1:12,000 (1"= 1,000')
±13.3 ft.
±26.7 ft.
±33.3 ft.
1:5,000
1:10,000
1:10,000

State Agencies: Guideline
State Funded Entities: Guideline
Other: Guideline

1.8 Legal Lot and Parcel Layers

Data on two interrelated types of land subdivision (i.e. legally subdivided lots and ownership tracts) are necessary to provide the foundation for a wide variety of local government GIS/LIS applications that involve land subdivision and/or ownership.

a. The legal lot feature or layer consists of legal land subdivisions. These are aliquot portions of the PLSS, filed subdivision plats and irregular tracts defined by filed deeds.

b. The parcel feature or layer defines ownership tracts of land. These tracts may group multiple legal lots into one taxable account and that typically represents the boundaries of a landowner's property. These data features or layers include locational coordinates for points representing property corners, lines between property corners representing property boundaries and closed polygons representing the property area.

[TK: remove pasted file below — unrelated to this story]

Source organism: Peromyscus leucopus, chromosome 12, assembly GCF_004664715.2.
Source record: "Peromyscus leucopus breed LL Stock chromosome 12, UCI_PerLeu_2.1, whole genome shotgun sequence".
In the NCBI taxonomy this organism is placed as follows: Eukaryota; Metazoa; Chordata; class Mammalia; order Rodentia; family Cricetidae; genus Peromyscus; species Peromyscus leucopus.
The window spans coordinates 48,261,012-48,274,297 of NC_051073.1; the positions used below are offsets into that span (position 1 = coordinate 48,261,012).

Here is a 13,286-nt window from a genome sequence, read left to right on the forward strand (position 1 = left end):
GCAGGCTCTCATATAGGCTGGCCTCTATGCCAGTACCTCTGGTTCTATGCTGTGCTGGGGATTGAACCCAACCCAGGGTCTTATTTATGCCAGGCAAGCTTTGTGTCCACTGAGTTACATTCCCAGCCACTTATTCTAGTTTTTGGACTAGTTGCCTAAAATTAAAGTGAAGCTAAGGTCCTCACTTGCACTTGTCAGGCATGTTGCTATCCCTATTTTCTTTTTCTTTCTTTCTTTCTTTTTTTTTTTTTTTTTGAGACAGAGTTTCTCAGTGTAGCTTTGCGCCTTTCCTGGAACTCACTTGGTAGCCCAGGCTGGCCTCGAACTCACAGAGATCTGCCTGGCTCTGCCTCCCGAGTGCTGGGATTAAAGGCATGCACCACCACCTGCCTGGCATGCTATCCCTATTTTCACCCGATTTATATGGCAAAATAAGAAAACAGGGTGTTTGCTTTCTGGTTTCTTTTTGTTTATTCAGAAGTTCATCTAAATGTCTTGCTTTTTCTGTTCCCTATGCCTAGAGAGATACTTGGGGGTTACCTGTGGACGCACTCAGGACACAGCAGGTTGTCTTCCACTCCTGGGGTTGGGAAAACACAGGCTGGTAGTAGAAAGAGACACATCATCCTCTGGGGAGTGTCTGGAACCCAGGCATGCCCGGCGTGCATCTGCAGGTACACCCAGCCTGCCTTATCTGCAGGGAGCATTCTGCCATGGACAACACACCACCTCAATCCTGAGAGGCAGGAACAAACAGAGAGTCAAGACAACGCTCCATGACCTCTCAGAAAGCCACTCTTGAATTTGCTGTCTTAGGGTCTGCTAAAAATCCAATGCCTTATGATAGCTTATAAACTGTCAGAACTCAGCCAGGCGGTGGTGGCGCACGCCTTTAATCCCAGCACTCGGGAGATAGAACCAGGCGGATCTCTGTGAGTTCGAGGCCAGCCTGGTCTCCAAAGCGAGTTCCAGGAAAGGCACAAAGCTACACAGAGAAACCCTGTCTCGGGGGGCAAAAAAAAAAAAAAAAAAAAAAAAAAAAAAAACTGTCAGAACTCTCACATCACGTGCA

State Agencies: Standard
State Funded Entities: Standard
Other: Standard

1.9 Parcel Identifiers

a. Each county/region should adopt a system of unique, permanent feature identifiers (PID) that provide the link between each graphic land ownership parcel polygon and the attribute information (ownership, size, situs address, value, etc.) related to that specific land ownership property parcel.

b. A county/region PID system must be designed in a manner such that a unique, statewide PID can be defined and maintained for each property parcel by using the county FIPS code (Federal Information Processing Standards Publications) as a prefix to the county/region's PID system.

c. To maintain this unique one-to-one association between a specific property parcel and its related attribution information, new PIDs should be assigned whenever a property parcel is altered by either splitting it into two or more parcels or by combining two or more parcels to form a new parcel. The previous PIDs should not be used for these new modified parcels, but the historical PID associations should be maintained through a parent/child PID reference table.